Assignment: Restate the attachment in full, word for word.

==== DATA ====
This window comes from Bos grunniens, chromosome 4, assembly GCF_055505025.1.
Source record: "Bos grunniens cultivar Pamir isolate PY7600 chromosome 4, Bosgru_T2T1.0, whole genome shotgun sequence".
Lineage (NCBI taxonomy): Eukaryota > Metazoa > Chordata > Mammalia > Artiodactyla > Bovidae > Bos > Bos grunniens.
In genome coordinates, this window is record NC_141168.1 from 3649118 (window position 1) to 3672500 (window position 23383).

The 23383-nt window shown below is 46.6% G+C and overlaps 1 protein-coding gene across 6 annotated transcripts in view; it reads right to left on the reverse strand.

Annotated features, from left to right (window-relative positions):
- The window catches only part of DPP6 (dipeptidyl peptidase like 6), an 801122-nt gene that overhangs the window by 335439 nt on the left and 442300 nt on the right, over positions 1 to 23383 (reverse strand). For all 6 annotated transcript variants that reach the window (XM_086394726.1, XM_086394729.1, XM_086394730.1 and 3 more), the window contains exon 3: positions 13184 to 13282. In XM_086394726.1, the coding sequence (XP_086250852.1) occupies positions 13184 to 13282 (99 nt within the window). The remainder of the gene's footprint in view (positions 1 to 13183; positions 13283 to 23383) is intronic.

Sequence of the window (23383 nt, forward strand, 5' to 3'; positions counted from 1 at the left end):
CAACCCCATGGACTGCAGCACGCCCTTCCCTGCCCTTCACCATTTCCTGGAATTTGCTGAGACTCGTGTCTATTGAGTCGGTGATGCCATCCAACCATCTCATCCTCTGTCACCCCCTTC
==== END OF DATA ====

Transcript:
This window comes from Bos grunniens, chromosome 4, assembly GCF_055505025.1.
Source record: "Bos grunniens cultivar Pamir isolate PY7600 chromosome 4, Bosgru_T2T1.0, whole genome shotgun sequence".
Lineage (NCBI taxonomy): Eukaryota > Metazoa > Chordata > Mammalia > Artiodactyla > Bovidae > Bos > Bos grunniens.
In genome coordinates, this window is record NC_141168.1 from 3649118 (window position 1) to 3672500 (window position 23383).

The 23383-nt window shown below is 46.6% G+C and overlaps 1 protein-coding gene across 6 annotated transcripts in view; it reads right to left on the reverse strand.

Annotated features, from left to right (window-relative positions):
- The window catches only part of DPP6 (dipeptidyl peptidase like 6), an 801122-nt gene that overhangs the window by 335439 nt on the left and 442300 nt on the right, over positions 1 to 23383 (reverse strand). For all 6 annotated transcript variants that reach the window (XM_086394726.1, XM_086394729.1, XM_086394730.1 and 3 more), the window contains exon 3: positions 13184 to 13282. In XM_086394726.1, the coding sequence (XP_086250852.1) occupies positions 13184 to 13282 (99 nt within the window). The remainder of the gene's footprint in view (positions 1 to 13183; positions 13283 to 23383) is intronic.

Sequence of the window (23383 nt, forward strand, 5' to 3'; positions counted from 1 at the left end):
CAACCCCATGGACTGCAGCACGCCCTTCCCTGCCCTTCACCATTTCCTGGAATTTGCTGAGACTCGTGTCTATTGAGTCGGTGATGCCATCCAACCATCTCATCCTCTGTCACCCCCTTC